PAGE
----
Great Metal Albums of 1984: Queensryche- The Warning

Posted in 1980s, Heavy Metal, Heavy Metal and the 1980s, Music, Rock, Uncategorized with tags , , , , , , , , , on April 6, 2018 by 80smetalman

One problem with going back in history is that it isn’t always easy to put yourself back in that time. In many instances, I’ve listened to albums with a different attitude than I did when I first listened to them when said album first came out. That is the unfortunate case with Queensryche. When I first heard their debut album, “The Warning,” I thought that it was pretty good. However, I wasn’t chalking up the days for when their second album would come out. Then there’s another dilemma. Sometimes having historical knowledge isn’t always good and in Queensryche’s case, it isn’t. See, what I know now that I didn’t know in 1984 was that this band would go onto to achieve some great things. Without breaking sweat, I can think of three Queensryche albums that are far superior to “The Warning” and that isn’t fair to this album because it’s still pretty cool.

My first experience of Queensryche came when my friend introduced me to them after he had seen them supporting KISS. I couldn’t go to that concert because I had to work and that is why my account in “Rock and Roll Children” of their performance that night is what one critic called ‘bare bones.’ I not only had to take myself 25 years back in time but I had to glean knowledge from another person’s memory. Still, I’m sure they kicked ass that evening.

I’ve decided not to review “The Warning” as if I was in 1984 because subsequent recent re-listens have led me to conclude that the debut album was simply a marker for the better things Queensryche would aspire too. The band might have not liked how the album was mixed but I can hear all the trademark elements that make a good Queensryche album. There are the anthems like tracks of “En Force” and “No Sanctuary.” Both of these songs represent what I’ve always liked about this band, as do the opening riffs of “Deliverance.” “Take Hold of the Flame” incorporates a little bit of everything. It has an acoustic intro before Geoff Tate’s vocals take things up a couple of notches. Additionally, the guitar solo of one Chris De Garmo has me agreeing with my sister’s assertion that the band hasn’t been the same since he left.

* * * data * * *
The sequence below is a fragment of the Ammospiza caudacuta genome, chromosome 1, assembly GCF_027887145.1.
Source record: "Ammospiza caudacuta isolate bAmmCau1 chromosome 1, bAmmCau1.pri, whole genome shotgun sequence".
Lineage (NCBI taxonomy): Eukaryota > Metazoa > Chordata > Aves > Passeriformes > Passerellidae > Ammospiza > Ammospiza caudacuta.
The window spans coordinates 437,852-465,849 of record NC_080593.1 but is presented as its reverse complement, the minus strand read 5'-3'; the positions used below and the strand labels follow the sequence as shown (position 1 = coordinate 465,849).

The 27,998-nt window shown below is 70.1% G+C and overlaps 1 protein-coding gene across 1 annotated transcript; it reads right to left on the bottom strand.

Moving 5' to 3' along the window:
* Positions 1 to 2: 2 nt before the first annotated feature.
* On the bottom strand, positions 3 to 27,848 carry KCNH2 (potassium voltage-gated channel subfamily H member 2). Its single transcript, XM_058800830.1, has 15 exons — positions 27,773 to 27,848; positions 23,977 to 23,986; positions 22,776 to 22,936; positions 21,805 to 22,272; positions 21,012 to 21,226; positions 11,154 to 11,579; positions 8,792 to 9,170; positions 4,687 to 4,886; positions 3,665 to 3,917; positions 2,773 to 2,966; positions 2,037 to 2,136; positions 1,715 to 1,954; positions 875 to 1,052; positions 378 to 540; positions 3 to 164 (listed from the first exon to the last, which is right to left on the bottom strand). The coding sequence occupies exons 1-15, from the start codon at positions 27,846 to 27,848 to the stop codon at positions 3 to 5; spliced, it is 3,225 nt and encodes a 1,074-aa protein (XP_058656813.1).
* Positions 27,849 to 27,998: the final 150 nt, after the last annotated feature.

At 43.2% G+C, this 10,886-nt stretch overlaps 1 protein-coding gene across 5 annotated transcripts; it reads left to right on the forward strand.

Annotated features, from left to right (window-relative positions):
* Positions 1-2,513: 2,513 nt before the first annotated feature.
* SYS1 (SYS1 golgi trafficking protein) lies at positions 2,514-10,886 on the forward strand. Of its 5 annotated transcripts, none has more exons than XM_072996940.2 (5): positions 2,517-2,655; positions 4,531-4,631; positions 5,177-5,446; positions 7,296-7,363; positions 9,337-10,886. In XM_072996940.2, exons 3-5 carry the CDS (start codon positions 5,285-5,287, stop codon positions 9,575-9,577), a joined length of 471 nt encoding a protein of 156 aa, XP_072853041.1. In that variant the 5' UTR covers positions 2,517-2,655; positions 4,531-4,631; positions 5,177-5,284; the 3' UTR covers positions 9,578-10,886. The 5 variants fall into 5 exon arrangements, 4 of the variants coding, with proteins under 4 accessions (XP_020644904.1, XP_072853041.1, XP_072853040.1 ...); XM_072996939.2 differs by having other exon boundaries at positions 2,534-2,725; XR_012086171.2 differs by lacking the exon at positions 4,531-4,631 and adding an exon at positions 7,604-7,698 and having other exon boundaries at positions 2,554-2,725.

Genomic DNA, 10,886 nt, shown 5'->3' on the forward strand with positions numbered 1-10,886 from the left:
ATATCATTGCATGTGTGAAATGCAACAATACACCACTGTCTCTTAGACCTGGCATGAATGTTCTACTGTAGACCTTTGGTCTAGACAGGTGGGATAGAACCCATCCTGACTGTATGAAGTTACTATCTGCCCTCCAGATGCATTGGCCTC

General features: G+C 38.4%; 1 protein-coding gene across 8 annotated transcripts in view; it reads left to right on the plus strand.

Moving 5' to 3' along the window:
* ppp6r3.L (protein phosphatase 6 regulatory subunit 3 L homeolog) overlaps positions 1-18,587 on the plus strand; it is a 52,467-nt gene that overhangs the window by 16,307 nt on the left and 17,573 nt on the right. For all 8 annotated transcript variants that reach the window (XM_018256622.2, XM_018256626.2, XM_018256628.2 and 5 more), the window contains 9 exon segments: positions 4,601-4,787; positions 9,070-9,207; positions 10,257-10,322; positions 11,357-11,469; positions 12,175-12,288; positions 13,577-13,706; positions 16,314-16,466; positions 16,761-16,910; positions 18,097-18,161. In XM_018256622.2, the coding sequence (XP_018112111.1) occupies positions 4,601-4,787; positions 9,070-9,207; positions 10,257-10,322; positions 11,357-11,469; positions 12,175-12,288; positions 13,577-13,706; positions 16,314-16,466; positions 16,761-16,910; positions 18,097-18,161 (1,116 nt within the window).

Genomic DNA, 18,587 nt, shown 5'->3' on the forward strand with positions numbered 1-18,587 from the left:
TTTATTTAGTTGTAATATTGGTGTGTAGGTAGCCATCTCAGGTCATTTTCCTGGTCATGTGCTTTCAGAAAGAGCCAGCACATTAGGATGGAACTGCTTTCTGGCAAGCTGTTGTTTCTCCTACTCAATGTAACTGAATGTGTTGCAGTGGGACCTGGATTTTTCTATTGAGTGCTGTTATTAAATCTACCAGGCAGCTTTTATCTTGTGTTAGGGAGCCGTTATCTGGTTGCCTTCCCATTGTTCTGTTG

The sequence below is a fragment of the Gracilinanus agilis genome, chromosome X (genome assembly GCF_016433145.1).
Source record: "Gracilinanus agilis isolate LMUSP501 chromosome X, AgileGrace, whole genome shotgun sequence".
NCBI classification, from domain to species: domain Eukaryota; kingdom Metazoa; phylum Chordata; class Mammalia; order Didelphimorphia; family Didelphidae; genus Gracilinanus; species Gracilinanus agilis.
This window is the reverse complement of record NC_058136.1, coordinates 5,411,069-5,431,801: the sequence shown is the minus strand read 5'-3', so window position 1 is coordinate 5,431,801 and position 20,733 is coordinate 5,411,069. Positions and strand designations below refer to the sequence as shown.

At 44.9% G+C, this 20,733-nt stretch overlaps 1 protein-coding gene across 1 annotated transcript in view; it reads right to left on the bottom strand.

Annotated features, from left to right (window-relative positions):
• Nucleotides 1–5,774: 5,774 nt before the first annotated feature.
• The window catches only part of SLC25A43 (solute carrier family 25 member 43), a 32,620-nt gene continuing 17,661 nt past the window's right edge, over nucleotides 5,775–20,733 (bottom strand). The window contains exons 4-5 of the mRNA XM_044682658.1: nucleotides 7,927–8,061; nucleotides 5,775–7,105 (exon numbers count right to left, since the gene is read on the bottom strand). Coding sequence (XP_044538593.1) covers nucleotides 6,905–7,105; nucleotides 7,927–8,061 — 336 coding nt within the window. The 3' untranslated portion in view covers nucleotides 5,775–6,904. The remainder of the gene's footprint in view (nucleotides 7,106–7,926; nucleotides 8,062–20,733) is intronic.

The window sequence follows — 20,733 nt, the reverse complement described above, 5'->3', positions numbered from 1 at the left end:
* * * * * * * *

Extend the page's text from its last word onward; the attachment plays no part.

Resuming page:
For me, the second half of the album is the better half. All four tracks are what I can call classic Queensryche metal. There is some interesting harmonizing on “Behold the Storm” and though “Child of Fire” and “Road to Madness” are cool tracks,  my vote for favourite track is “Warning.” It definitely has the catchiest licks of all the songs. It sounds like a true metal anthem and Tate puts his vocal stamp on it perfectly. In reference to the guitars, while I still stand by my remark about Chris, Michael Wilton shows he’s just as good on the axe. Great song!

Track Listing:

  1. N M 156
  2. En Force
  3. No Sanctuary
  4. Deliverance
  5. Take Hold the Flame
  6. Behold the Storm
  7. Child of Fire
  8. Warning
  9. Road to Madness

Queensryche

Geoff Tate- lead vocals

Chris De Garmo- guitar, backing vocals

Michael Wilton- guitar, backing vocals

Eddie Jackson- bass, backing vocals

Scott Rockenfield- drums

Who says a little knowledge is a dangerous thing? If I knew back in 1984 what I know now about Queensryche, I would have called this album, “a promising start.” Because that is exactly what “The Warning” was.

Next post: KISS- Animalyze

To get Rock and Roll Children, go to: https://crreadac.cf/current/ebooks-free-download-rock-and-roll-children-fb2-by-michael-d-lefevre.html

 

 

Great Metal Albums of 1984: Keel- Lay Down the Law

Posted in 1980s, Heavy Metal, Heavy Metal and the 1980s, Music, Rock, Uncategorized with tags , , , , , , , , , , , , , on March 31, 2018 by 80smetalman

I’m now back in the UK and after getting over my worst ever case of jet lag, it’s back to business as usual here on 80smetalman’s Blog. Obediently following my list of albums for 1984, upon my return, the next one up just happened to be “Lay Down the Law” by Keel. This was one where back in the day, I listened to a couple of times and thought, “It’s okay,” before putting it to one side and hardly bothering with it since. As a result, the question as to whether I would be of the same opinion thirty plus years later came into play now.

Now, I know you’re all waiting with baited breath right now to know whether or not I am of the same opinion. Well, the answer is that the album is still just okay, although on some listens it manages to claw its way into the ‘Good’ region in my mind. In dissecting the album, let me start with the not so positives. First, there’s the opener, “Thunder and Lightening,” which is at the bottom of the best song rating list on the album. I think Keel try to hard to be that “We’re going to come out and kick your ass” type band with it. Unfortunately, they do not convince me. The other not so positive is the power ballad, “Princess of Illusion.” Now I know that many glam type metal bands have their token ballad on every album and maybe this was what the band was going for here. However, it will not even come close to any of my favourite power ballads.